In 2018, Legal Aid began to fight the enforcement of federal immigration policy, specifically the deportation of illegal immigrants.  Working on behalf of the children of illegal immigrants, the Legal Aid Society successfully obtained a restraining order against U.S. Immigration and Customs Enforcement, preventing the agency from removing Legal Aid clients from New York City without 48 hours’ notice. 
In September 2019, Legal Aid clashed with ICE once again, suing the agency and alleging that ICE had acted unlawfully in arresting undocumented immigrants in and around New York courthouses.  Legal Aid claimed that the practice hampered the ability of illegal immigrants to serve as witnesses in court or seek orders of protection. 
Legal Aid has frequently opposed President Donald Trump and his administration’s immigration policy. In August 2019, Legal Aid filed a suit against the Trump administration, calling the “public charge” rule “driven by unconstitutional animus against nonwhite immigrants.”  One month later, Legal Aid clashed with U.S. Customs and Border Protection agents directly, alleging that they had parked a van outside of their Manhattan headquarters in order to scare off potential illegal immigrant clients.  Even after U.S. Customs and Border Protection agents clarified that the van was there for traffic control and sent a representative to do a presentation on the U.S. Customs and Border Protection office, a representative from Legal Aid said they were “on heightened alert.” 
Outside of taking on particular immigration cases, Legal Aid has launched campaigns to cover the funds for illegal immigrants applying for legal status. 
In 2018, the Legal Aid Society took on the New York City Housing Authority (NYCHA) for failing to provide adequate heating to residents after 320,000 residents were left without heat or hot water in the winter.  Legal Aid took NYCHA to court and sued for $15 million, claiming back rent for the inconvenience.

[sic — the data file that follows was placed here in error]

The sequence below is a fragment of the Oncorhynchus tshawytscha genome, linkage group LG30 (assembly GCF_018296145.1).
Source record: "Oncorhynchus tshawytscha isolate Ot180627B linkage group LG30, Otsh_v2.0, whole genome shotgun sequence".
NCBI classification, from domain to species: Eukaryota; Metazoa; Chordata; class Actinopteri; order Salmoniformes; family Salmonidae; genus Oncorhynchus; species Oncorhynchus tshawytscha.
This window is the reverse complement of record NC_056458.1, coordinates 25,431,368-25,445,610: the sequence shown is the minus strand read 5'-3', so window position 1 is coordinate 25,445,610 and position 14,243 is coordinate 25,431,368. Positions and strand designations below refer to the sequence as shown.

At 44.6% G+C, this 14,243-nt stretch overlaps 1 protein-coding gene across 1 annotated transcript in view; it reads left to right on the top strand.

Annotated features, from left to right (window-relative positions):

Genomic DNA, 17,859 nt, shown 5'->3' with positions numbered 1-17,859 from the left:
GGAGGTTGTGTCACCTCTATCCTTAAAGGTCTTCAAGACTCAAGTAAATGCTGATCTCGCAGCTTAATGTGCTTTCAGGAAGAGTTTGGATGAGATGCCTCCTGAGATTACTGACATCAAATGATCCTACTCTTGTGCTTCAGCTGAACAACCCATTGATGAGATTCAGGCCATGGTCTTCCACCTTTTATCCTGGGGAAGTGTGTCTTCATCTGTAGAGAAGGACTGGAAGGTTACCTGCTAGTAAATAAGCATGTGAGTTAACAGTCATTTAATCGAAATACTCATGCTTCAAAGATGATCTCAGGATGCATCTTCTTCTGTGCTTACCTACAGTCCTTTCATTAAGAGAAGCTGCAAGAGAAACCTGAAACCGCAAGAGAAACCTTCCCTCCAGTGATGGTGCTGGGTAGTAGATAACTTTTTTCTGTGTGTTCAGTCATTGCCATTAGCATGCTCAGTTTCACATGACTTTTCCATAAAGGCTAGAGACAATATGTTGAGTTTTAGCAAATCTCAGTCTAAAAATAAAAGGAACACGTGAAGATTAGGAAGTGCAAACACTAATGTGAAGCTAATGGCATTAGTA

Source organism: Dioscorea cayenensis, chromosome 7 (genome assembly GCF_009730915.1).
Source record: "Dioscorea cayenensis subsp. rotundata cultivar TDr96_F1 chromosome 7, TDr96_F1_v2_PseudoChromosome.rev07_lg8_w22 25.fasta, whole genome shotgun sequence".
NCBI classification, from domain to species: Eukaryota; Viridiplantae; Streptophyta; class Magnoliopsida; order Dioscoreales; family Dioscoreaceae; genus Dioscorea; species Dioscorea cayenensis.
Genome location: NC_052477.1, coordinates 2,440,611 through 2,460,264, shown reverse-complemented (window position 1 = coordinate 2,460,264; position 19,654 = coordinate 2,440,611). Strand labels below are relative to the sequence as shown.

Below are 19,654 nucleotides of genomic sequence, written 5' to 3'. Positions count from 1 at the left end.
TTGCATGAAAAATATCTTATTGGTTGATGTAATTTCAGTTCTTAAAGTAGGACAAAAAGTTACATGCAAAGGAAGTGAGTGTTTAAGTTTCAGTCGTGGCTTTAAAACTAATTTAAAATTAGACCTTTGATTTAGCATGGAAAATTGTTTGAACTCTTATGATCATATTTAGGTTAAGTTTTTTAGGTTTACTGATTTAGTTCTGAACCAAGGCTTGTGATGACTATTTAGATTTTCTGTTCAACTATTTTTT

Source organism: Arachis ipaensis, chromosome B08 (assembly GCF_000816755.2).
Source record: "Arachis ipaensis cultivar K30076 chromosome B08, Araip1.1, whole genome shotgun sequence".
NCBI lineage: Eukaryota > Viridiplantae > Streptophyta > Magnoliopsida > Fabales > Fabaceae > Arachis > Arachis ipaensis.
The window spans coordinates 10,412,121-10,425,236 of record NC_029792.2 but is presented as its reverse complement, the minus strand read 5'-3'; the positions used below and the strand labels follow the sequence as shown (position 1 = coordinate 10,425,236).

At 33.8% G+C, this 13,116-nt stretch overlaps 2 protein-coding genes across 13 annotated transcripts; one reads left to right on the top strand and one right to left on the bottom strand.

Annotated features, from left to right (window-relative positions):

In 2017, Legal Aid sued a landlord for evicting more than 100 tenants out of an assisted living facility in order to sell her building, a suit which she eventually settled for $3.35 million.  Using the suit as a basis for more extensive action, Legal Aid challenged the Heath Department, arguing that the state should be forced to help people relocate when they are forced out of agency-sanctioned facilities. 
In June 2019, New York passed sweeping new rent control laws, curtailing rent increases in regulated apartments and making it almost impossible for landlords to remove apartment units from rent-regulated status.  In July 2019, two landlord groups along with a group of individual building owners filed a suit to challenge the regulation on the grounds that it violated the Fifth and Fourteenth Amendment rights of property owners.  Legal Aid filed a motion to intervene with the hopes of eventually filing for dismissal in September 2019, calling the property owners’ suit “frivolous and baseless.”